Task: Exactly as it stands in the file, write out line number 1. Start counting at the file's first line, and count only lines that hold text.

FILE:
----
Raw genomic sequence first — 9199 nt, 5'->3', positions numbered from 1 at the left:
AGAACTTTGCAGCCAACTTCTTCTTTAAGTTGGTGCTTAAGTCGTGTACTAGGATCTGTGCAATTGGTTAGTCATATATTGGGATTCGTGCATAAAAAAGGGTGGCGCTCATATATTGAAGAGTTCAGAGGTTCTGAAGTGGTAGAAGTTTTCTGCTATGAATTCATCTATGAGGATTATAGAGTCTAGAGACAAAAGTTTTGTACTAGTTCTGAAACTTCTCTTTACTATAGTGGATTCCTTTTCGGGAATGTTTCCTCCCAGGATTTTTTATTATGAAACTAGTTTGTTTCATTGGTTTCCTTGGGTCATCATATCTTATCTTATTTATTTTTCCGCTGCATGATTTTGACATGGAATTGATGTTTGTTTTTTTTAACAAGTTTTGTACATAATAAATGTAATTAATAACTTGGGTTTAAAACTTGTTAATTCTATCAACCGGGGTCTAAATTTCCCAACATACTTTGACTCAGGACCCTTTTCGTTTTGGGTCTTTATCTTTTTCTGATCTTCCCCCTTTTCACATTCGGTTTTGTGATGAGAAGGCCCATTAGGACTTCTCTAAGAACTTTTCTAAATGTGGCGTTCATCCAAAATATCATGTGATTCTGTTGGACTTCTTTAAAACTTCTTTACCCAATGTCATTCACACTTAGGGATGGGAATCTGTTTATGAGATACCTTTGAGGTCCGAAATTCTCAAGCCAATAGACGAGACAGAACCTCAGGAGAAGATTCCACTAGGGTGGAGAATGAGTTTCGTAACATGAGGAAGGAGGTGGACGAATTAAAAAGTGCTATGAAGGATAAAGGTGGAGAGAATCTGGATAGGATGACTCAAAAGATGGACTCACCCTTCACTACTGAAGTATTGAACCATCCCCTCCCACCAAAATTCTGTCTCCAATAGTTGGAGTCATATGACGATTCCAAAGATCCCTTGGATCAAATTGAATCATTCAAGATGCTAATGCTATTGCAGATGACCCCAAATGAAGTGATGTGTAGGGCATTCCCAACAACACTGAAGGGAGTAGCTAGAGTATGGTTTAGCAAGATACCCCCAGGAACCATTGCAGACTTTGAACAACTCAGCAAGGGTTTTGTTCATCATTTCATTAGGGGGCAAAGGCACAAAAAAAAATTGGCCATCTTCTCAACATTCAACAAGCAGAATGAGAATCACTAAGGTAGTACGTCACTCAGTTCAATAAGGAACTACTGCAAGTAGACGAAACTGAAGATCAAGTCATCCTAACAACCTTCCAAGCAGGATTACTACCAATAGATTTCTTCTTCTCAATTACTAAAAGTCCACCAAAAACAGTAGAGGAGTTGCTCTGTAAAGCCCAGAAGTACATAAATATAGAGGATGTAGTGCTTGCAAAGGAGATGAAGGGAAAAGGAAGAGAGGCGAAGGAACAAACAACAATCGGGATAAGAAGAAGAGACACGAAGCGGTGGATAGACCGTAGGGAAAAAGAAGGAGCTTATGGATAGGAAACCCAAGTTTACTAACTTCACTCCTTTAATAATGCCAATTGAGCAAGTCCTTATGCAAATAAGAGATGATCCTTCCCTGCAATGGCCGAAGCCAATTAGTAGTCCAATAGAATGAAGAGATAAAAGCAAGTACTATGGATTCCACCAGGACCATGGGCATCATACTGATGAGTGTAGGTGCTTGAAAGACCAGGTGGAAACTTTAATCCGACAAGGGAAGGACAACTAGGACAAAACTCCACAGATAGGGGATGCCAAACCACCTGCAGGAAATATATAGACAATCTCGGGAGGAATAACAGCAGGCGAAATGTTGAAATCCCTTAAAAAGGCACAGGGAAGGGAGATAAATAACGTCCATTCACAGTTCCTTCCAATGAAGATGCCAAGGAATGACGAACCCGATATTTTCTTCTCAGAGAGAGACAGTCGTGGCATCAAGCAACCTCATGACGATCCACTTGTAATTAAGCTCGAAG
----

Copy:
Raw genomic sequence first — 9199 nt, 5'->3', positions numbered from 1 at the left: